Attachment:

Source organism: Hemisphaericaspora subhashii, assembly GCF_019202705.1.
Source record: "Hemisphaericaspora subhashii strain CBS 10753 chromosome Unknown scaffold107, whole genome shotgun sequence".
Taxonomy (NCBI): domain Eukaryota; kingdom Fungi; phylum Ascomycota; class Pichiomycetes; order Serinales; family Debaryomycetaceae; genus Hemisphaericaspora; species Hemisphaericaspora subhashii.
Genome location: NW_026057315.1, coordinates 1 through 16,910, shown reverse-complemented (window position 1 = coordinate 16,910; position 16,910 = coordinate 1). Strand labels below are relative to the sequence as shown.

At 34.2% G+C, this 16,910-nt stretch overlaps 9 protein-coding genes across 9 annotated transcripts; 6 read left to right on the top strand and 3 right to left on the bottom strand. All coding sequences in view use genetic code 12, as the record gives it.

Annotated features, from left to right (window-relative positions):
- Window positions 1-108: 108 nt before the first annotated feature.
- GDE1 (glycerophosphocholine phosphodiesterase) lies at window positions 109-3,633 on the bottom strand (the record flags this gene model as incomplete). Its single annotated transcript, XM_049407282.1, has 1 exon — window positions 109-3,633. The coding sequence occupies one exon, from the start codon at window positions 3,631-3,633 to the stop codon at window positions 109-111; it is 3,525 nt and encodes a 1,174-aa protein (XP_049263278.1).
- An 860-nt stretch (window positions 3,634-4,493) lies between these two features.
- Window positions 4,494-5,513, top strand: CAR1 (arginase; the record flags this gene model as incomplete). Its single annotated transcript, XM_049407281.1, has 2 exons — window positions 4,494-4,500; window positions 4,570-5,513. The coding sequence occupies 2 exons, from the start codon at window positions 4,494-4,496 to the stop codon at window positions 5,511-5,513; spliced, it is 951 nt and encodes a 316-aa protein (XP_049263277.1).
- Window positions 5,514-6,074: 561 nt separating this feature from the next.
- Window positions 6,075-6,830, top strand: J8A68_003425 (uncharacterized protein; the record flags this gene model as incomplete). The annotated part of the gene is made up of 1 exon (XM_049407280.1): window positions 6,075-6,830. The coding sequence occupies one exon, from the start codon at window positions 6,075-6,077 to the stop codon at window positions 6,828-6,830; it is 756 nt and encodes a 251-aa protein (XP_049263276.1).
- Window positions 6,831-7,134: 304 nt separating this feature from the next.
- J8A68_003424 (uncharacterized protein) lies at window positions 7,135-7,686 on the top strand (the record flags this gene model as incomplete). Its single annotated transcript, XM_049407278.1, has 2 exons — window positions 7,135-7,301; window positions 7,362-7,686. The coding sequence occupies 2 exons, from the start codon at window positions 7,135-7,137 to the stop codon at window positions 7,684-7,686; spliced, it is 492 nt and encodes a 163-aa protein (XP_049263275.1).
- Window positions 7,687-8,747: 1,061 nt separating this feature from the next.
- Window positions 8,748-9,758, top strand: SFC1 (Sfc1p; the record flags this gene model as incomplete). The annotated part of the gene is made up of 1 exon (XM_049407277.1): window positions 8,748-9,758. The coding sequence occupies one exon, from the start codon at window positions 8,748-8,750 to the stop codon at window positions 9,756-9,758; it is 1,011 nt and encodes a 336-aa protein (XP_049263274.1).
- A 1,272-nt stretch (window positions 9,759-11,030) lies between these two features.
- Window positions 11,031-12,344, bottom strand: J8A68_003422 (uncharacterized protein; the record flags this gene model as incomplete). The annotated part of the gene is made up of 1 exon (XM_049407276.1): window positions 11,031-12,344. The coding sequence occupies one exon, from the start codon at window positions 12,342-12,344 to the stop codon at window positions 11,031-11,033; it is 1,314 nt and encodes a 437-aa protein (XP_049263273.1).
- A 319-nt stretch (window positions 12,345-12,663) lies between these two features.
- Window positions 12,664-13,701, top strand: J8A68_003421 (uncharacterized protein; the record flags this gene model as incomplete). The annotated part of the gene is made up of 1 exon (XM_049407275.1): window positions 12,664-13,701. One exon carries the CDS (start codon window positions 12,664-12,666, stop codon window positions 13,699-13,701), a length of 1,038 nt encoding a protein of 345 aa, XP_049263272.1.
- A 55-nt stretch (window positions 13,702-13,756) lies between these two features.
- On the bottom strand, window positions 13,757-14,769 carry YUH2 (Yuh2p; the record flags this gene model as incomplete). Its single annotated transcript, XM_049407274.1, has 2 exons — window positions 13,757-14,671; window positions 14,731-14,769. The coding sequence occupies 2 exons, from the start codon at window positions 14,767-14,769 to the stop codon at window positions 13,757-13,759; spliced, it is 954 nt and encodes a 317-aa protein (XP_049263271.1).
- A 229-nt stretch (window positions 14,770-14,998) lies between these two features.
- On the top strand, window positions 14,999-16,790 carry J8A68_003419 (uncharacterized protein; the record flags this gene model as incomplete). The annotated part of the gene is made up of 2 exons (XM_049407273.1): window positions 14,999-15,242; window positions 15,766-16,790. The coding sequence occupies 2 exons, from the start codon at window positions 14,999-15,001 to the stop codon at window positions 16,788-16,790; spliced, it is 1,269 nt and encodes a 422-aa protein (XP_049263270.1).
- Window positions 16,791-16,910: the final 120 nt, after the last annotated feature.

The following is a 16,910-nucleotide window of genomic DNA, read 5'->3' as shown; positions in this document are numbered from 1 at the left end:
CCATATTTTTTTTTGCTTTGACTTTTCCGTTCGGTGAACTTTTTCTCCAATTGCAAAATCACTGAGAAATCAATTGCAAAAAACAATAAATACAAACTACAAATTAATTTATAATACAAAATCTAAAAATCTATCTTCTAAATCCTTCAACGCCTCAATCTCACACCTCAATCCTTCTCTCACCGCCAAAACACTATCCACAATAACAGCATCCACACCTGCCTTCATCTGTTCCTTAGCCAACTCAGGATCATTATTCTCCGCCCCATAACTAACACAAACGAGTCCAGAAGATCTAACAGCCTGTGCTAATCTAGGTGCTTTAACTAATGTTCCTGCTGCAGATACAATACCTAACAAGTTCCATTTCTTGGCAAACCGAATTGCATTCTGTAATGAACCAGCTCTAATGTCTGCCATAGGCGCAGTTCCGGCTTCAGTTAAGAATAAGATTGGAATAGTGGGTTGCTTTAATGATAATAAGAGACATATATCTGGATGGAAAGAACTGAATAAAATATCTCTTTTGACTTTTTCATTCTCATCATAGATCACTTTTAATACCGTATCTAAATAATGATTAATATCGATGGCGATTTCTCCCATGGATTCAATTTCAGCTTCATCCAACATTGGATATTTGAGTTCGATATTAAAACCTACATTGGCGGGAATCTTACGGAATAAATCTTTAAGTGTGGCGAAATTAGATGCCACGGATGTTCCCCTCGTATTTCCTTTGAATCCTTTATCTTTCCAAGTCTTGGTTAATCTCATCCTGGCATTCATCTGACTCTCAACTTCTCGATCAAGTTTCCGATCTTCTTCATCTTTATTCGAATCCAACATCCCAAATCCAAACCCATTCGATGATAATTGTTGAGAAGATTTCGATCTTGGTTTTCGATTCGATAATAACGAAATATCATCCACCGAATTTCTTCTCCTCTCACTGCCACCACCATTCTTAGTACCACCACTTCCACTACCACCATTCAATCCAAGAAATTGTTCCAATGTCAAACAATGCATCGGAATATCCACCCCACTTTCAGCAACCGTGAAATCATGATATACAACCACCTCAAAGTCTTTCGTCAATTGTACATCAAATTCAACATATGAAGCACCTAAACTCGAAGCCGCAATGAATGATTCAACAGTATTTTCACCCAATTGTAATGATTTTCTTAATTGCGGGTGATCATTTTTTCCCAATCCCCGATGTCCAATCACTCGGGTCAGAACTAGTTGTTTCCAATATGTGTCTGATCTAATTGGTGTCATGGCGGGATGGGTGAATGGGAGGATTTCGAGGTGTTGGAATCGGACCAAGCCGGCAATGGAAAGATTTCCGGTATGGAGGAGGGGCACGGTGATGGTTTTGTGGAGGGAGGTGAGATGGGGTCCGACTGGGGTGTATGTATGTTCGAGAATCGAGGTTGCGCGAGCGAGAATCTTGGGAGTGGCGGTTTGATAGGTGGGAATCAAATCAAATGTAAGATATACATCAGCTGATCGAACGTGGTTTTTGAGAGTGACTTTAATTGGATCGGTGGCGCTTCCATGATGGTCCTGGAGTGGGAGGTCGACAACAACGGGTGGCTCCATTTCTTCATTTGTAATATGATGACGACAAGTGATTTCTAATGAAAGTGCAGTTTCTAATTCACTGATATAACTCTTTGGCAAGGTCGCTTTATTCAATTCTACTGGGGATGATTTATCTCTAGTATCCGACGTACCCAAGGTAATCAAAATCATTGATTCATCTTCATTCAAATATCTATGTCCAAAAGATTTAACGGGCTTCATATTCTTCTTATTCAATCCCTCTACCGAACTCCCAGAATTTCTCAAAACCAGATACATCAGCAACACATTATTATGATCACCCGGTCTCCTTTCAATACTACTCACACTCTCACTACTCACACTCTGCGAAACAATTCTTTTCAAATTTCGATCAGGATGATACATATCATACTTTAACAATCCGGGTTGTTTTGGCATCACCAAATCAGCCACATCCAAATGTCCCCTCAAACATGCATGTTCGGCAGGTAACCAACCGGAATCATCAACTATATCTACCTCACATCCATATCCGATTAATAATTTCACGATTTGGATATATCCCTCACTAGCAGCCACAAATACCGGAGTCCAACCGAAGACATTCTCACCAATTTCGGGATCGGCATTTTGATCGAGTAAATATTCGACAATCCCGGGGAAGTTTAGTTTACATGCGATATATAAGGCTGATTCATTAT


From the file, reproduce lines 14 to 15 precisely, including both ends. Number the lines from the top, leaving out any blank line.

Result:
- J8A68_003424 (uncharacterized protein) lies at window positions 7,135-7,686 on the top strand (the record flags this gene model as incomplete). Its single annotated transcript, XM_049407278.1, has 2 exons — window positions 7,135-7,301; window positions 7,362-7,686. The coding sequence occupies 2 exons, from the start codon at window positions 7,135-7,137 to the stop codon at window positions 7,684-7,686; spliced, it is 492 nt and encodes a 163-aa protein (XP_049263275.1).
- Window positions 7,687-8,747: 1,061 nt separating this feature from the next.